The truth is there’s a lot of muddled and dishonest talk about the relationship between wages and productivity. Much of this comes from the employer lobby groups, which will spout any pseudo-economic nonsense that suits their goal of keeping wage growth as low as possible.

But they get too much comfort from econocrats who think that if you know what economics 101 teaches about how demand and supply interact, you know all you need to know about how all markets work, including the labour market.

As former top econocrat Dr Michael Keating, an economist specialising in the labour market, has explained, “the authorities’ model, which assumes perfect competition, constant returns to scale and neutral technological progress, implies that real wages can be expected to grow at the same rate as [labour] productivity, neither more nor less, making it look as if the collapse in productivity growth explains the collapse in wages growth”.

So when workers complain about the lack of growth in real wages, the employers’ professional apologists reply that real wages haven’t grown because the productivity of labour hasn’t improved. If only the unions would co-operate in efforts to improve productivity, wages would grow, as sure as night follows day.

But the supposed magical mechanism by which productivity improvement flows inexorably to real wages is refuted by the summary statistics quoted in Treasury’s issues paper for the summit. We’re told that, though productivity improvement has slowed, we’ve still achieved growth averaging 1 per cent a year since 2004.

But we’re also told that “real wages have grown by only 0.1 per cent a year over the past decade, and have declined substantially over the past year”. Not much automatic flow-through there.

Which brings us to another thing that’s being fudged in the present debate. You sometimes hear spruikers for the employers implying you need productivity improvement to justify even a rise in nominal wages.

But productivity is a “real” – after-inflation – concept. For the benefit from national productivity improvement to be shared fairly between capital and labour – employers and employees – it has to increase wages over and above inflation.

Here, however, is where we strike another difficulty. There used to be tripartite consensus – business, workers and government – that wages should always keep up with prices. Cuts in real wages were needed only to correct a period where real wage growth had been excessive – that is, exceeding productivity improvement.

Right now, however, the opposite is the case. Real wages were long falling short of what productivity improvement we were achieving before the present surge in prices left wage rates far behind. Even with the labour market so tight, workers simply haven’t had the industrial muscle to achieve wage rises commensurate with the leap in prices.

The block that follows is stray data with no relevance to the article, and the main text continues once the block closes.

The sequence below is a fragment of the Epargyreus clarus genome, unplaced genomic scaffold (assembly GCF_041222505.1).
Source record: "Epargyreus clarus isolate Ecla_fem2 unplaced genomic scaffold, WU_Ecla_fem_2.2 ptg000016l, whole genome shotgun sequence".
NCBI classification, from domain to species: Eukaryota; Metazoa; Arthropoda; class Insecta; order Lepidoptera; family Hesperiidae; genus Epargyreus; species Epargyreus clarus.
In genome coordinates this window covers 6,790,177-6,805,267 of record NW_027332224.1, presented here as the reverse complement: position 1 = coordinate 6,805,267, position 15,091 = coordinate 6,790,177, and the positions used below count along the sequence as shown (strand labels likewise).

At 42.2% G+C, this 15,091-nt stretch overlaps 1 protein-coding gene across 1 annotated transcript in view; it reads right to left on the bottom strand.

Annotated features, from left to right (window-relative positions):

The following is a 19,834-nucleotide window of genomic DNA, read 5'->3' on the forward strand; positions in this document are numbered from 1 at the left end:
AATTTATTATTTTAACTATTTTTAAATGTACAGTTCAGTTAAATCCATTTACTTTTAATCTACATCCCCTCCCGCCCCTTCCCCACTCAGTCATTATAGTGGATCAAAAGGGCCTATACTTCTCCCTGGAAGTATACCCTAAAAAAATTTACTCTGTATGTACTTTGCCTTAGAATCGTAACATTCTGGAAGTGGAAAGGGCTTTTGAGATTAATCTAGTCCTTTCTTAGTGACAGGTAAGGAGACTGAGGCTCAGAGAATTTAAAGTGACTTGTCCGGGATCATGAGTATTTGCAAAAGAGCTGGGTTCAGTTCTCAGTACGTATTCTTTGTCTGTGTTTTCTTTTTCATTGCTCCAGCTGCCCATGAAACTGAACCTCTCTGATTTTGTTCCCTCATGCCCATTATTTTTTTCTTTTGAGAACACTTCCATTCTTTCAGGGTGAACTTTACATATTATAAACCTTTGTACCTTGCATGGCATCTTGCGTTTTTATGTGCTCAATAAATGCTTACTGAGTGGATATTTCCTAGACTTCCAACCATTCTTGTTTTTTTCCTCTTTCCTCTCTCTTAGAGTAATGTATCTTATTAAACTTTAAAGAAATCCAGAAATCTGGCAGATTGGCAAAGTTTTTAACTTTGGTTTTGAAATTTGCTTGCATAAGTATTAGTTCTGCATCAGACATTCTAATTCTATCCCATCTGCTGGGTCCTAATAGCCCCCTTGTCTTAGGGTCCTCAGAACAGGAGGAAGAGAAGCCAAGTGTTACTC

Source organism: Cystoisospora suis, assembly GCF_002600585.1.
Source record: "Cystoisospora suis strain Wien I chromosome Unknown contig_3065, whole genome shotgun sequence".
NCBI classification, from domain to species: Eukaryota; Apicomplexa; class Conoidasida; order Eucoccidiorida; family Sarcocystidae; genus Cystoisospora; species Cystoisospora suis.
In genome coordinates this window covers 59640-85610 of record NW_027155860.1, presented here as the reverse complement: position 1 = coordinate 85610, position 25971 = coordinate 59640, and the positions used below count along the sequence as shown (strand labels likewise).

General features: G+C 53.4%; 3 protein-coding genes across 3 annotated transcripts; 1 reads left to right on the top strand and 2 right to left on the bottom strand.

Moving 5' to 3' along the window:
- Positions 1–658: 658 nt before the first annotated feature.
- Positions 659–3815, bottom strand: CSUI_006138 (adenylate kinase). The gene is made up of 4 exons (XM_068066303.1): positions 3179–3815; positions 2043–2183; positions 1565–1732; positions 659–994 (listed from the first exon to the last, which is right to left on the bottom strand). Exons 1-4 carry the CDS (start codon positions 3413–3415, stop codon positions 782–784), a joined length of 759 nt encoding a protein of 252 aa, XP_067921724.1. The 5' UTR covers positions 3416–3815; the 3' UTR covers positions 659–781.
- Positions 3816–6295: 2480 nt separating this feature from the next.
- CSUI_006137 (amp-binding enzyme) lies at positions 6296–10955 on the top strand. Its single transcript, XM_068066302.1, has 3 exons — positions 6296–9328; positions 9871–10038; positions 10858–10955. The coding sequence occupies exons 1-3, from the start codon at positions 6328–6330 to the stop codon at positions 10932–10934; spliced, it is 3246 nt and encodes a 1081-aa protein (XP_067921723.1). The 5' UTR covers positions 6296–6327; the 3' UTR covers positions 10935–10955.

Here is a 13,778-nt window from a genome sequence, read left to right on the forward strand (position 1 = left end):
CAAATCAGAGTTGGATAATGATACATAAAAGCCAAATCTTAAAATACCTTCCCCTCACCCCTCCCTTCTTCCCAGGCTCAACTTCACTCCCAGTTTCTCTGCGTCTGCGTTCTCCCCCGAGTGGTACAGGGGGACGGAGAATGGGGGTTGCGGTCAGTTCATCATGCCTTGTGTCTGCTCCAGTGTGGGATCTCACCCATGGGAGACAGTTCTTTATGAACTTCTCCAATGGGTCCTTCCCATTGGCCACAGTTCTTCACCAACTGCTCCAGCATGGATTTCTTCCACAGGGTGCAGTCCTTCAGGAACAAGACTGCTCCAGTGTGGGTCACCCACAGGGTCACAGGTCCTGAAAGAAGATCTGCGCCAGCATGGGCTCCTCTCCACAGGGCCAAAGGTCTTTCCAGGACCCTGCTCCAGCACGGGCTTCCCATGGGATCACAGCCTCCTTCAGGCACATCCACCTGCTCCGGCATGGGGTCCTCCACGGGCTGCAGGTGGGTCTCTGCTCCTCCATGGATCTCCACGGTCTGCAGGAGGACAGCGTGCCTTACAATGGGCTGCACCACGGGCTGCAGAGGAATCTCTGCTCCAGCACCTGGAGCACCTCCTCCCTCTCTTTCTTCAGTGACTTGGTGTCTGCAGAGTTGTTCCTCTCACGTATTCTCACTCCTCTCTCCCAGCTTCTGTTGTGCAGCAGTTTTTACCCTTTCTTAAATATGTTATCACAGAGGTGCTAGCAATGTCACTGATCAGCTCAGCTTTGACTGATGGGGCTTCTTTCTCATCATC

And now, while businesses show little restraint in passing their higher imported input costs through to higher retail prices, while adding a bit for luck, the great and good – read business and the econocrats – have agreed that the quickest and easiest way to get inflation down is for the nation’s households to pay the price.

A big fall in real wages squares the circle. Business has passed on its costs – and then some – and the economic managers have redeemed their reputations and got the inflation rate falling back. What’s not to like?

Well, we’ve solved the problem by allowing a big cut in real household income. It’s likely businesses will feel adverse effects as households see no choice but to tighten their belts. And I imagine some workers, consumers and voters will be pretty upset, concluding that the economy certainly isn’t being run for their benefit.

In effect, Treasury’s issues paper says forget the present disaster and look to the future. We can get real wages growing again – an election promise - as soon as we get productivity up.

Well, no we can’t. The paper’s claiming that, contrary to the experience of the past decade, improved productivity automatically flows through to real wages. And even if that were true, it assumes workers are innumerate, and won’t know that future real gains in wages must first make up for previous real losses. It’s the productivity three-card trick.

Meanwhile, business and the econocrats’ self-serving expedience, in deciding that the punters should pay for a problem they did nothing to cause, has created the climate for radical reform of the wage-fixing system: a return to industry bargaining.

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Sunday, August 14, 2022

Inflation psychology: firms charge what they can get away with

Economists think inflation is all about economics. What they don’t know is that it’s also about psychology. But Reserve Bank governor Dr Philip Lowe shows a glimmer of understanding when he refers not to “inflation expectations” but to “inflation psychology”.

Notorious for their “physics envy” – where the world works according to known and unchanging laws, so everything can be reduced to mathematical calculation – economists think changes in prices are determined by the interaction of the “laws” of supply and demand.

This is true, but far from the whole truth. Especially for the prices set in the jobs market – aka wages – where this simple “neoclassical” analysis almost always gives wrong answers.

Economists’ first attempt at a less mechanical approach to the relatively modern problem of inflation – a continuing rise in the general level of prices – came from Milton Friedman and another Nobel laureate’s realisation of the important role played by people’s expectations about what will happen to the inflation rate.